After a huge breakfast at 6am the next day, we ambled back down.  I won the award for falling on my butt the most, in spite of having two hiking poles rather than the single wooden sticks which everyone else had.   It was sunny the whole way, and the porters were all clearly keen for a drink as we only stopped twice for ten minutes each.    It was definitely worth the trip, though next time I would take even more wet weather and cold weather gear!!!!

Am pretty sure I am talking some nonsense given the expressions of my companions
Am pretty sure I am talking some nonsense given the expressions of my companions

Note I found out a few days later from a guy at the British embassy in Kinshasa that they don’t advise anyone to climb the volcano – not because of the danger from the volcano, but the likelihood of being kidnapped on the road between Goma and Kibati.  We had no problems, as we had booked direct with visitvirunga.org and were accompanied on all road trips with armed (but friendly) rangers.  If you are interested in checking out Virunga, it is worth checking out the film Virunga on netflix

Gorillas in the mist, rain and thunder

May 1, Bukima Tented Camp, DRC

After a damp cold night at a tented camp at 2400m where hubby and I were the only guests, it was lovely to wake up this morning to a perfect view of Mikeno and Nyiragongo out across the farmlands in the Congo.

View from Bukima

We shared our breakfast with Jacques the mouse catching cat and then headed off for the 8am briefing.  About an hour and a half later, some faffing about the lack of permit documents, a bit of back and forth on what gorilla group we were going to go visit,  the briefing commenced.   5 minutes later we were off, with two rangers (toting the rustiest guns I have ever seen), and two UN workers who have been living in Goma and weren’t exactly the fittest couple we had ever met, so it took us an hour to reach the park boundary.

Mandatory facemasks were donned, and our trusty rangers hacked away lots of the foliage so we could have an amazing 60 minutes hanging out with the gorillas.  The highlight was watching these two little gorillas play energetically, while the rest of the family were snoozing, eating bugs off of each other, and licking their armpits (amazing to think of licking your own armpits).   The hour passes in about 5 minutes, and hubby and I took 300 pictures.   The rain thankfully held off until we had done and then the skies opened up!!!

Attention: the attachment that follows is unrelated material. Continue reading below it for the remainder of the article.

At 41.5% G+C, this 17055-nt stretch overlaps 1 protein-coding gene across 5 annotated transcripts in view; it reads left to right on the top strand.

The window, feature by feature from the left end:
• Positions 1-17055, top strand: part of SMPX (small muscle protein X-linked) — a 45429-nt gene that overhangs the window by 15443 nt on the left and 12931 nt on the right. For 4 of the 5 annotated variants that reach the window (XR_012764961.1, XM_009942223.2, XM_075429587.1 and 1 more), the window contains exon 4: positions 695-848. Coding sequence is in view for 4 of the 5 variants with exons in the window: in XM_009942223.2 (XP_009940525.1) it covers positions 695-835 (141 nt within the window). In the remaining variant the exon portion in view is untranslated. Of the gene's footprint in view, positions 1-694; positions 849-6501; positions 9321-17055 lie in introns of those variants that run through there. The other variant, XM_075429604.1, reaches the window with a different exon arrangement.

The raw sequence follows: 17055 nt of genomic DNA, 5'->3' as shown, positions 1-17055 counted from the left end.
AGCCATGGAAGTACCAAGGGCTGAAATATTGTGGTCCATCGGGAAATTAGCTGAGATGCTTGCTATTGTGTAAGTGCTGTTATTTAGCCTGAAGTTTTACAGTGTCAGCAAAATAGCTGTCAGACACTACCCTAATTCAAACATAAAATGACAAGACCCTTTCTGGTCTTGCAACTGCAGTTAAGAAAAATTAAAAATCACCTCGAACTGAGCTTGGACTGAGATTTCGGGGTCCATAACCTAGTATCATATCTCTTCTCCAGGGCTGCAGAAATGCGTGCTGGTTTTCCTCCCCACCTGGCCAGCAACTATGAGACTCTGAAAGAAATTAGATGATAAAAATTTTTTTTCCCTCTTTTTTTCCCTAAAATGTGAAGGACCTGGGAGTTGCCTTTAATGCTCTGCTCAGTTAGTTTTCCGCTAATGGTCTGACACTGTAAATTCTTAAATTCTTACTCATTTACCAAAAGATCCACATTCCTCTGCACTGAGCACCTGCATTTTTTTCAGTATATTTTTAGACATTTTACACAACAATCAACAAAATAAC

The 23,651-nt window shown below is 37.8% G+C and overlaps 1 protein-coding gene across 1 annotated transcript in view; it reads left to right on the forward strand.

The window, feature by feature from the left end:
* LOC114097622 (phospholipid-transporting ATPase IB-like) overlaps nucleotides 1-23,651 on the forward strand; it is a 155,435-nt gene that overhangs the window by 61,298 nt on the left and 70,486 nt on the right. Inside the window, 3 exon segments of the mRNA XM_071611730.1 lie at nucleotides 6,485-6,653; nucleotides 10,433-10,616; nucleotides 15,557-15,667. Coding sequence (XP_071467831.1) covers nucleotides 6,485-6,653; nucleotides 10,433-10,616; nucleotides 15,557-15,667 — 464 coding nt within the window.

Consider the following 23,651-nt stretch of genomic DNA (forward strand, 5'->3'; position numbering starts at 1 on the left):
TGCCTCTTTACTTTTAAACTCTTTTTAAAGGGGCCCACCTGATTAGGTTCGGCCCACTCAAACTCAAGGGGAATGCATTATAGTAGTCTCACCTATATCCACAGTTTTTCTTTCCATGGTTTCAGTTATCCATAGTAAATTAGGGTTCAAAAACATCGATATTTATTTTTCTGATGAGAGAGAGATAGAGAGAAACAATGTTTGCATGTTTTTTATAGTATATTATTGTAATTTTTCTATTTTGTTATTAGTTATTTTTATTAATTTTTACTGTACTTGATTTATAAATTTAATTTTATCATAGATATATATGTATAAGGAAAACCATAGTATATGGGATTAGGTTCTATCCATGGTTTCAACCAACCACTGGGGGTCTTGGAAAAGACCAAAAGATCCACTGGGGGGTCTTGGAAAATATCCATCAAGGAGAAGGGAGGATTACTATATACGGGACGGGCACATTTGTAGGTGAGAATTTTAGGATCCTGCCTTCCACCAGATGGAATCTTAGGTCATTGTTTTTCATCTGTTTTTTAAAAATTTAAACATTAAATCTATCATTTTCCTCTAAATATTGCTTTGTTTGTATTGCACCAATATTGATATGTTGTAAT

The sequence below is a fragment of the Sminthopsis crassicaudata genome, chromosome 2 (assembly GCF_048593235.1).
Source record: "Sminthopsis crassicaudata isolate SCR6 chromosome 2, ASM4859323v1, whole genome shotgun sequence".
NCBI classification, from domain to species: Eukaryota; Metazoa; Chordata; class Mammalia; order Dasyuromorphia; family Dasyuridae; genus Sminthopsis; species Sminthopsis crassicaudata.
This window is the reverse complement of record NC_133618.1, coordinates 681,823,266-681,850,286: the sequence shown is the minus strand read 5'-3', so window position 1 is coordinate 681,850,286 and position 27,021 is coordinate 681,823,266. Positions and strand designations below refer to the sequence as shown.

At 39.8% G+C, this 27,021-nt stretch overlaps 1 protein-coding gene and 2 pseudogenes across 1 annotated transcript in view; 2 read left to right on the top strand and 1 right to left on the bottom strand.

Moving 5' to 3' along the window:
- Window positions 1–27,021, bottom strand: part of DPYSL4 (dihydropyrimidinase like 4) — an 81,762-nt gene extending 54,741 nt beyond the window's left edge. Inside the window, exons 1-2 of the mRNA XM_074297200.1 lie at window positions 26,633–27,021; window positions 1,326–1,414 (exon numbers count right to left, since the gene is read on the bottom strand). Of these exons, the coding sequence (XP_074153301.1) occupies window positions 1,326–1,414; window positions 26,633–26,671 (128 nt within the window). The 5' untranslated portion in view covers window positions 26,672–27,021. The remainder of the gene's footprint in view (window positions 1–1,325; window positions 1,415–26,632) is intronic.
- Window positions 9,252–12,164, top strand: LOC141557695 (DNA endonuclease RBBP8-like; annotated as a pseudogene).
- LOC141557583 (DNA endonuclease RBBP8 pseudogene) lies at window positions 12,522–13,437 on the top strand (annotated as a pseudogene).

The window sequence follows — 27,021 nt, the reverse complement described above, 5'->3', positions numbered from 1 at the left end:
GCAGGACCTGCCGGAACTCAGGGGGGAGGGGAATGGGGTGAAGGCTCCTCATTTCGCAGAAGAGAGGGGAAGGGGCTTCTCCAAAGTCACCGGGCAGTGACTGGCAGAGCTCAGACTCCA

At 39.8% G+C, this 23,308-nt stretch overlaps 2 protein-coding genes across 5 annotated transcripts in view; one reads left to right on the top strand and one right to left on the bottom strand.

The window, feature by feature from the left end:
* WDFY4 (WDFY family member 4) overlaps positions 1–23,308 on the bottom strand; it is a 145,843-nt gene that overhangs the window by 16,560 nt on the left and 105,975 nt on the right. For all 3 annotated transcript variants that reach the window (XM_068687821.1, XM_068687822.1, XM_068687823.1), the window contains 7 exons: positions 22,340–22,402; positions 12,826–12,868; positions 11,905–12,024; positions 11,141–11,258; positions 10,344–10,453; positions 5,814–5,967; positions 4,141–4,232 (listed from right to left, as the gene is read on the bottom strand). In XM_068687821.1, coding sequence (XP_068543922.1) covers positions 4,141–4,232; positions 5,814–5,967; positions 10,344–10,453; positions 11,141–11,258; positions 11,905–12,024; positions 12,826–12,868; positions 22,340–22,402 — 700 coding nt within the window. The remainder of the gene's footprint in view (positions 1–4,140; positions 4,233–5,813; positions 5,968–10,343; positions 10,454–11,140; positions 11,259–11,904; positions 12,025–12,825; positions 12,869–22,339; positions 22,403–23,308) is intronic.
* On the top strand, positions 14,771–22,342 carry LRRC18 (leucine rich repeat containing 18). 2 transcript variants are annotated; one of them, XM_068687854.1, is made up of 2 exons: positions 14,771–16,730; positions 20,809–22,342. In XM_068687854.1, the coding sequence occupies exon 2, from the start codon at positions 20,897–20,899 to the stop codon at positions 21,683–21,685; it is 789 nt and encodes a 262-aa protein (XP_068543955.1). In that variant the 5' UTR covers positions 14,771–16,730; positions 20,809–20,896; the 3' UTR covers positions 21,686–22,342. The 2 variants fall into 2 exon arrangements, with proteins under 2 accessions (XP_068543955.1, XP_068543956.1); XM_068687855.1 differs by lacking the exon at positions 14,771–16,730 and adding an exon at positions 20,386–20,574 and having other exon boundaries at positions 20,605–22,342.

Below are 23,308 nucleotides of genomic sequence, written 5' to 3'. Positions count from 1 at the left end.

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contemplating life
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having a snooze
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how delightful to be able to scratch your face with your toes!

After some warming coffee we were treated to a free African massage on the hour long ride from Bukima to Mikeno lodge bouncing up and down in the 4wd.  The national highway in the DRC is a fantastic example of infrastructure development!! (yes this is national highway no.2)

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National Highway No. 2

Note – if you come, please tip generously.  Rangers and trackers do a huge amount to support the gorillas and any money you give to them (and indirectly their families and communities) reinforces the value of preserving the gorillas and the national park.   On occasions like this, I tip often.   If in doubt, give more.  As my darling hubby always says, whether we give $10 or $20 makes no difference to us, but makes a huge difference to the recipient.   Being a ranger in the national park is a high risk occupation! see article on  rangers killed! We tipped $25 to each ranger and $25 to each tracker